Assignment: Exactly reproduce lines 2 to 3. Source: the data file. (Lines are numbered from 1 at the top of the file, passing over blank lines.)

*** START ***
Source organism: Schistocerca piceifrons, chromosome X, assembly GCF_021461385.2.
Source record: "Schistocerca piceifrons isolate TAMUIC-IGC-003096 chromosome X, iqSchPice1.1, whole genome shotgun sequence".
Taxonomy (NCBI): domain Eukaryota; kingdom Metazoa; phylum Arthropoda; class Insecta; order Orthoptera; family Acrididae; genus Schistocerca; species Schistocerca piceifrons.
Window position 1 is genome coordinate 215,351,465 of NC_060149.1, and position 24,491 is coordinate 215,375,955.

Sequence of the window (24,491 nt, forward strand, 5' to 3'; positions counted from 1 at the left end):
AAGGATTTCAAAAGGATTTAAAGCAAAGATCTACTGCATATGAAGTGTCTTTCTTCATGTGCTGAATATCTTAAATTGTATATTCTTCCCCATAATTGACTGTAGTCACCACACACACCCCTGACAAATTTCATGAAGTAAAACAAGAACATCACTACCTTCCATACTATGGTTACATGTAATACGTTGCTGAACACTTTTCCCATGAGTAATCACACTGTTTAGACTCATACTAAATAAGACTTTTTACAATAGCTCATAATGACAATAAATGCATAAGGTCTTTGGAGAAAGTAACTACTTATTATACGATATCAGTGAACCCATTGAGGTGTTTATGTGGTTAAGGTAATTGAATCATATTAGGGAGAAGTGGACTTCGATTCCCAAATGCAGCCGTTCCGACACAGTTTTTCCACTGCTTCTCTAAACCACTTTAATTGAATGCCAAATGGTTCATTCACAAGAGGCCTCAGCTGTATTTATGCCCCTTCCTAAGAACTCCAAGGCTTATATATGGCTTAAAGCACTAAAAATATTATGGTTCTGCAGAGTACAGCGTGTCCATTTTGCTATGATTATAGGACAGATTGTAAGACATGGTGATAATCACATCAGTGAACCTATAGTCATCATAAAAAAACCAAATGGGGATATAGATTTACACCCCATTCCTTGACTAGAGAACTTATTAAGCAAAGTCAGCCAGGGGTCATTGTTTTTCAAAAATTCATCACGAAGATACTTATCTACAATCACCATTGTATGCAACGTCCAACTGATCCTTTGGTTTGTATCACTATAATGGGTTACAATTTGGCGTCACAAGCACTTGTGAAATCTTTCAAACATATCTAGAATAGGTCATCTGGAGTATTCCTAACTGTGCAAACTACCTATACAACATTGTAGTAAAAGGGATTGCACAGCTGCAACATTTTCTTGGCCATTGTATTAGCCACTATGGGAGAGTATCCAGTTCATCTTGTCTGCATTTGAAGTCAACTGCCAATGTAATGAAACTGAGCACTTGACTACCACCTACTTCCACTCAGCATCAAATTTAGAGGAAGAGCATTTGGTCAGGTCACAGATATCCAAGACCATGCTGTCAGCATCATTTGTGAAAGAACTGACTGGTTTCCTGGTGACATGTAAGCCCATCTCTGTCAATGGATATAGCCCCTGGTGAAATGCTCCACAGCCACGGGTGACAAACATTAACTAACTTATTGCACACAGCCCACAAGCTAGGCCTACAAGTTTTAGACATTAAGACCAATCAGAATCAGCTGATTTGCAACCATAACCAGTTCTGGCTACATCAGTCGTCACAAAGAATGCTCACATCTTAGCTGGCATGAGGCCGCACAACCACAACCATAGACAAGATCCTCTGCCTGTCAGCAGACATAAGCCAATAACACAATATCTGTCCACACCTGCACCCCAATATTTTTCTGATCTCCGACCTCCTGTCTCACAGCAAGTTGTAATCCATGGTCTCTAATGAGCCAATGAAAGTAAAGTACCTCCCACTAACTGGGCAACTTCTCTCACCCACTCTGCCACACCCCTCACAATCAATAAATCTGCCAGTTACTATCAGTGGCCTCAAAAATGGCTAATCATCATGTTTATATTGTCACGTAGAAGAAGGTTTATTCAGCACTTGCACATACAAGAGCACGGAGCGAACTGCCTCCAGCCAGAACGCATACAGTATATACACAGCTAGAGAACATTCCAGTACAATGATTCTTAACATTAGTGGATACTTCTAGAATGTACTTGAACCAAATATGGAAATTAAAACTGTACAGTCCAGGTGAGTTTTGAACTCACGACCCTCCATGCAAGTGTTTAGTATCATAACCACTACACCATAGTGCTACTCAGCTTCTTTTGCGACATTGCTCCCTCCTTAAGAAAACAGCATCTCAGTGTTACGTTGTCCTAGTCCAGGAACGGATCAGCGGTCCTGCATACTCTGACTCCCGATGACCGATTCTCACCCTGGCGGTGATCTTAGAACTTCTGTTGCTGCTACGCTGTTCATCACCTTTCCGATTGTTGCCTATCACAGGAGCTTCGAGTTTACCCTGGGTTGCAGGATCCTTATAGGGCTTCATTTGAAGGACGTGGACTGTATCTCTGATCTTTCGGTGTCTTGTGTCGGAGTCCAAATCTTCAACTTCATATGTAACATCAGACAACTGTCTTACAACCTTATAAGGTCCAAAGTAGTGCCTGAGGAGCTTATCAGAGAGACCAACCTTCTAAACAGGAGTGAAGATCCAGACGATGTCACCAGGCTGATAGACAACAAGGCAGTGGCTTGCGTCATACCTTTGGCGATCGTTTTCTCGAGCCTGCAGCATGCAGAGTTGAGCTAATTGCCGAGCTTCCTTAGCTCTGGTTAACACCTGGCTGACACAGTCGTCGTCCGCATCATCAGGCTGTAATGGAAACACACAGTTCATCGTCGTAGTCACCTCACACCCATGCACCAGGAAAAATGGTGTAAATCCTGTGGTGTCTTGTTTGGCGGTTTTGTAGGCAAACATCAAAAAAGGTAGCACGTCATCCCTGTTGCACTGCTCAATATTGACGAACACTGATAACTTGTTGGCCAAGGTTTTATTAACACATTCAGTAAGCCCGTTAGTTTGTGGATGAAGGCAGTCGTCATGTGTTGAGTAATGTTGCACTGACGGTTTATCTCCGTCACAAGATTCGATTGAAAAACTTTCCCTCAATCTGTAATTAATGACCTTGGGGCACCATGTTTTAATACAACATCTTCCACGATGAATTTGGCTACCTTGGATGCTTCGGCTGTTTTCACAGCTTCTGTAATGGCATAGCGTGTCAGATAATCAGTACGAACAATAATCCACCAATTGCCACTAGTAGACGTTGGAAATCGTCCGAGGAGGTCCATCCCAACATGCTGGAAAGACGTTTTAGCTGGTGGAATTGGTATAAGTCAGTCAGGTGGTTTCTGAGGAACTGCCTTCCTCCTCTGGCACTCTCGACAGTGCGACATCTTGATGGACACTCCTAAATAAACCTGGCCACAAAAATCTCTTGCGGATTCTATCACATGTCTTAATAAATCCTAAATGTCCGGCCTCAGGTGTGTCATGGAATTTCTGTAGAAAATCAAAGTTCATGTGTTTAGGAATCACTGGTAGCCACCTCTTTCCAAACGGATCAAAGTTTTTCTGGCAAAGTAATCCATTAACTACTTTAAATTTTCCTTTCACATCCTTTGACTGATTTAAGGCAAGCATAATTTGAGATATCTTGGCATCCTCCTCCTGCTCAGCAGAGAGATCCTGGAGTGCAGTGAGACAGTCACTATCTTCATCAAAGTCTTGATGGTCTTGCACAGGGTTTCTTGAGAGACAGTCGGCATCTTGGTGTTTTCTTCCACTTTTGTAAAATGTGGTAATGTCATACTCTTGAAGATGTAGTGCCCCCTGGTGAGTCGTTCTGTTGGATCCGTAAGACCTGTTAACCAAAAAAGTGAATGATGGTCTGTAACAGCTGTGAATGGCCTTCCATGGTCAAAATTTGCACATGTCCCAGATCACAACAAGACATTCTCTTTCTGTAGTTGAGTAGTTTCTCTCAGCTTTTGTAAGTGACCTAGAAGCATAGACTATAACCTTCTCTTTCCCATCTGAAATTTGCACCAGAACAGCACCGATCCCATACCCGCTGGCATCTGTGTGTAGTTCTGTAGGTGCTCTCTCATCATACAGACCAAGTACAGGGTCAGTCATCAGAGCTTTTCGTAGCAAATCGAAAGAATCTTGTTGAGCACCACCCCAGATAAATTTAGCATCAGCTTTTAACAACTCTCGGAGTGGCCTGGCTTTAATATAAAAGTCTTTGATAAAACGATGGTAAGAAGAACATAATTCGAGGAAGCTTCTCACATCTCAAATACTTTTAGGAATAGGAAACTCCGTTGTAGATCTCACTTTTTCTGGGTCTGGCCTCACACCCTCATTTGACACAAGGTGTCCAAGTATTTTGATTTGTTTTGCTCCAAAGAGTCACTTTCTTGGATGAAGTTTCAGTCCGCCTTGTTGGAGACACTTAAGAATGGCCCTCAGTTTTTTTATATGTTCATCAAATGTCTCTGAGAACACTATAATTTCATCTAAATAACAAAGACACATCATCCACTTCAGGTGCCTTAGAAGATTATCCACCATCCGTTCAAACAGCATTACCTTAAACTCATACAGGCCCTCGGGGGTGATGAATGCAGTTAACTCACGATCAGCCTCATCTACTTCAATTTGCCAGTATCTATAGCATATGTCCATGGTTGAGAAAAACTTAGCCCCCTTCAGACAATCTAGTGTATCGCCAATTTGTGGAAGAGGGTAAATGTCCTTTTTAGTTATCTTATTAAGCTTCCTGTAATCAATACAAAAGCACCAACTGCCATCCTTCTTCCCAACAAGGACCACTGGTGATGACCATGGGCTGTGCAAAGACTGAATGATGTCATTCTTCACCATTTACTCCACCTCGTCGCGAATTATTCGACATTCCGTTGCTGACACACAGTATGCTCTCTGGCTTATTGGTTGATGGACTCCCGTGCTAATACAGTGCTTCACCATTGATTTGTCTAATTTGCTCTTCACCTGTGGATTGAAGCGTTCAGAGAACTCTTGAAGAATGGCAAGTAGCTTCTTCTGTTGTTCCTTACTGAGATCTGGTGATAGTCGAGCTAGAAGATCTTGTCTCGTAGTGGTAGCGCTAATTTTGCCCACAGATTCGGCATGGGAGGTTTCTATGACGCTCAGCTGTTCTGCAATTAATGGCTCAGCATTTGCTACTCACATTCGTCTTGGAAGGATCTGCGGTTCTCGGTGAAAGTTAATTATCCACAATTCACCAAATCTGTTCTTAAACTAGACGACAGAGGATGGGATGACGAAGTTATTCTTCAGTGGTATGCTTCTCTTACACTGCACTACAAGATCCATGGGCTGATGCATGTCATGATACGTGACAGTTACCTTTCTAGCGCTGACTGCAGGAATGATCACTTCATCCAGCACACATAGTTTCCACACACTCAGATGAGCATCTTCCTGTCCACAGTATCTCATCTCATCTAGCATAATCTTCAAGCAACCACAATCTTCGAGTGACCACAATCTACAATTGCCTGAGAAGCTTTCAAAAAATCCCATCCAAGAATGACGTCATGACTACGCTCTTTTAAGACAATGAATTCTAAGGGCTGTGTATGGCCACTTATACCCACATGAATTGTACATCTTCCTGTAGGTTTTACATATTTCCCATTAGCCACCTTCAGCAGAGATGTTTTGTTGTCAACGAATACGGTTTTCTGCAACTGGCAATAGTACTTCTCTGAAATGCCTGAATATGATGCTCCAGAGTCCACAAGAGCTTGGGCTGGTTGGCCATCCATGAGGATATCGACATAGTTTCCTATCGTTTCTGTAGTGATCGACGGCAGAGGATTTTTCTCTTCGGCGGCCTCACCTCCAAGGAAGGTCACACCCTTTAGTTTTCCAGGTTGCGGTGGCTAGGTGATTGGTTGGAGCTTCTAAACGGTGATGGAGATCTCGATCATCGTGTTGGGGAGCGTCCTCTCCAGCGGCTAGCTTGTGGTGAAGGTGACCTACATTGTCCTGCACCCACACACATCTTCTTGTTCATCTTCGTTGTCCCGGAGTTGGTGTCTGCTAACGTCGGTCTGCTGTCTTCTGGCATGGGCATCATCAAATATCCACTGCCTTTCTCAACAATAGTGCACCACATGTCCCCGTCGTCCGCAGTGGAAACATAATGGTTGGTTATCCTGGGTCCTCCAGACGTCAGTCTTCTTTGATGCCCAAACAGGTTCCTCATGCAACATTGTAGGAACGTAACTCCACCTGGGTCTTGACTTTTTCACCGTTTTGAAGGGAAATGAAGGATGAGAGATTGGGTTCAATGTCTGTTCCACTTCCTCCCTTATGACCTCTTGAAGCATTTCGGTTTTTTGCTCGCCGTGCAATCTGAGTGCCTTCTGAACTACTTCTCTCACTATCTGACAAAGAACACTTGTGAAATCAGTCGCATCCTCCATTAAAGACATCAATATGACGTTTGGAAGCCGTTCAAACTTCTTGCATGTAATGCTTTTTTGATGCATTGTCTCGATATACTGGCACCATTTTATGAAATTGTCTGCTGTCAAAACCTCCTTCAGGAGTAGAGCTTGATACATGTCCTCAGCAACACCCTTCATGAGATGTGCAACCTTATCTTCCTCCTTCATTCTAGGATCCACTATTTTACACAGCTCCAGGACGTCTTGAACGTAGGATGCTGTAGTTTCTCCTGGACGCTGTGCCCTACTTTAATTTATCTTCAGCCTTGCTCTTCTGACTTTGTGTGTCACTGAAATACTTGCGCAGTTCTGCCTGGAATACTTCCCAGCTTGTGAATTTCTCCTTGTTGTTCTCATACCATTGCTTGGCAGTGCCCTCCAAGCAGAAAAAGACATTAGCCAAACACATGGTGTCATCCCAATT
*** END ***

Source record: "Schistocerca piceifrons isolate TAMUIC-IGC-003096 chromosome X, iqSchPice1.1, whole genome shotgun sequence".
Taxonomy (NCBI): domain Eukaryota; kingdom Metazoa; phylum Arthropoda; class Insecta; order Orthoptera; family Acrididae; genus Schistocerca; species Schistocerca piceifrons.